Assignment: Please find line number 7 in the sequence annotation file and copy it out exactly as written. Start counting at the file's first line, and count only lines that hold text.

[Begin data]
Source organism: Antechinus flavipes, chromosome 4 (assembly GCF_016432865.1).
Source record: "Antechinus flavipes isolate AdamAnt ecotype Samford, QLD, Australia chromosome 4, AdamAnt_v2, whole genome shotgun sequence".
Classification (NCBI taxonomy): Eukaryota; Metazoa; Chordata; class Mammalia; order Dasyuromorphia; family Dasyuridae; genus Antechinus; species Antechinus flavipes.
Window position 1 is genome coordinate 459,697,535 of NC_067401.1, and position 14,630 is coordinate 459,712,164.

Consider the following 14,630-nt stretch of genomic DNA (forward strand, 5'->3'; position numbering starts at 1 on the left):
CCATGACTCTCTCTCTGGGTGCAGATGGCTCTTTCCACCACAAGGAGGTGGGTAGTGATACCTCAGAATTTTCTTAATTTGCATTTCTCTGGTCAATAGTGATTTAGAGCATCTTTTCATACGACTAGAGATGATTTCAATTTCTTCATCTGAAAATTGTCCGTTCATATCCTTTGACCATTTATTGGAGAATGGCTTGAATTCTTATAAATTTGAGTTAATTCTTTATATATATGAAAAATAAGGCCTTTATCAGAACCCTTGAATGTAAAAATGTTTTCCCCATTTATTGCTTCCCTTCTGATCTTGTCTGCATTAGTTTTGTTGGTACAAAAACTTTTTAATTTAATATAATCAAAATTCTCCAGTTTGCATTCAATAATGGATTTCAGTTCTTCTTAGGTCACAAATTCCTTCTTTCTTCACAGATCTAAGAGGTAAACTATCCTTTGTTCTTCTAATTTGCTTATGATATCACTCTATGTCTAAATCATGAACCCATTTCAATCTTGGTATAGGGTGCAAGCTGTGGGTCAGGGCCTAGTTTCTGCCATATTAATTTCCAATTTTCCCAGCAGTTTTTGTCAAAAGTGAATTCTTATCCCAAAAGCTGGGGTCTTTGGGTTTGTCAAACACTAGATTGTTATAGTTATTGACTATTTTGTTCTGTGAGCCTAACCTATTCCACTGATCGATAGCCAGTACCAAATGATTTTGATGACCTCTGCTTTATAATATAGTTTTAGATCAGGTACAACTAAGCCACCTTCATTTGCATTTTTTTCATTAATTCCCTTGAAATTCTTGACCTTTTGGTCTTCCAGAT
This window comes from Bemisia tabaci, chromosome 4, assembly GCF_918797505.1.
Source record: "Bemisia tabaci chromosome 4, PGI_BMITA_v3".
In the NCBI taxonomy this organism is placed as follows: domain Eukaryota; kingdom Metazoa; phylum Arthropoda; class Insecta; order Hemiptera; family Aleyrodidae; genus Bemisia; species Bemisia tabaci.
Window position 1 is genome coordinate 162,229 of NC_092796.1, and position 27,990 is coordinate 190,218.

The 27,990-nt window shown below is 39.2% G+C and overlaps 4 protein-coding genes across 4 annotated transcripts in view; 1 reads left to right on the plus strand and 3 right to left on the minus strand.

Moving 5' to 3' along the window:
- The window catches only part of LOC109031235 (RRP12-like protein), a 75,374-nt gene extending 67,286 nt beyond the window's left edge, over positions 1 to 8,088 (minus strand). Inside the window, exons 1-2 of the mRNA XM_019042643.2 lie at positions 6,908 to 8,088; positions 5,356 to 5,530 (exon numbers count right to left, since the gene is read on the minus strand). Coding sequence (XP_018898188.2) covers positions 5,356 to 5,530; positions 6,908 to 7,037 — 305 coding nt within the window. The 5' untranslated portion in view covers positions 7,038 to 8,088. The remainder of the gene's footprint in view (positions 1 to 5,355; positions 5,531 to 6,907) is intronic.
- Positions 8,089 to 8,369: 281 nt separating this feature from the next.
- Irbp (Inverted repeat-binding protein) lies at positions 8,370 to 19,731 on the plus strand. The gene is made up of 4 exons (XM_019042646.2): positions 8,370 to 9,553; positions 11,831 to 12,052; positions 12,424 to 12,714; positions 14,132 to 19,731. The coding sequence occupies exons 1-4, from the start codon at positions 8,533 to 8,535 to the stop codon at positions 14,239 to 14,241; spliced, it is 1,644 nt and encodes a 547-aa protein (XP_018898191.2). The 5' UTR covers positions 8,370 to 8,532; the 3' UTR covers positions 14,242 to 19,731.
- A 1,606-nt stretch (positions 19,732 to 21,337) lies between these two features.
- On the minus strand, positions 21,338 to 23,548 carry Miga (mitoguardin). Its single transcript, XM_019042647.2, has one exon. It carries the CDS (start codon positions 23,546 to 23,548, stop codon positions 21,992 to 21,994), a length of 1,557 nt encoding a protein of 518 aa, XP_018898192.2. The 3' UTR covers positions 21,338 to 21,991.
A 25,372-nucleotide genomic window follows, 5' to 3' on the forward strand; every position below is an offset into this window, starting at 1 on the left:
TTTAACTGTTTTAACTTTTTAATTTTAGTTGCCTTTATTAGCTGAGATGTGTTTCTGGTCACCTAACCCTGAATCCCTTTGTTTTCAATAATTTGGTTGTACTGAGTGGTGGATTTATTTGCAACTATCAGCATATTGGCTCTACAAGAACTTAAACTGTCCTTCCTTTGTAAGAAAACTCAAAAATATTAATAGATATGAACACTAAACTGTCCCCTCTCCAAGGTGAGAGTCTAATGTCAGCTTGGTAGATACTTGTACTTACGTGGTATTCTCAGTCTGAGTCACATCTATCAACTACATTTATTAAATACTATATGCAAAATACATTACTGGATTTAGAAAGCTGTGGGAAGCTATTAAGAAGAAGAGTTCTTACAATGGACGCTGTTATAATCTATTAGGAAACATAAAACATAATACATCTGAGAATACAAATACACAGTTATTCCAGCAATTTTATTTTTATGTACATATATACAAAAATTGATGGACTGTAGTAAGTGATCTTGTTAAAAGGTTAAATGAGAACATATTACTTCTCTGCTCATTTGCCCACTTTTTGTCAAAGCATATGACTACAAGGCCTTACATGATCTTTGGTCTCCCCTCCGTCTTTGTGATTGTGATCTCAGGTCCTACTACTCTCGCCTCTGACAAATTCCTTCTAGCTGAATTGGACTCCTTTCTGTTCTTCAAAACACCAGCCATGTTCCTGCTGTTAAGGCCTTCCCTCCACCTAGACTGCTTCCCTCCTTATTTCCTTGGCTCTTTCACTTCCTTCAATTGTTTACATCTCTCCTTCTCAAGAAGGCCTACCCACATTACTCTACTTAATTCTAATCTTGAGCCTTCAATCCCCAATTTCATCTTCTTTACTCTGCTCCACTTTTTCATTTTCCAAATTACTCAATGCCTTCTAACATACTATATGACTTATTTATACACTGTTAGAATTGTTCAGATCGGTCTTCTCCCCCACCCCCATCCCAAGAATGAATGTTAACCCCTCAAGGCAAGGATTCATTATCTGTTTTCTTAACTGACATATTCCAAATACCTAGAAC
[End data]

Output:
This window comes from Bemisia tabaci, chromosome 4, assembly GCF_918797505.1.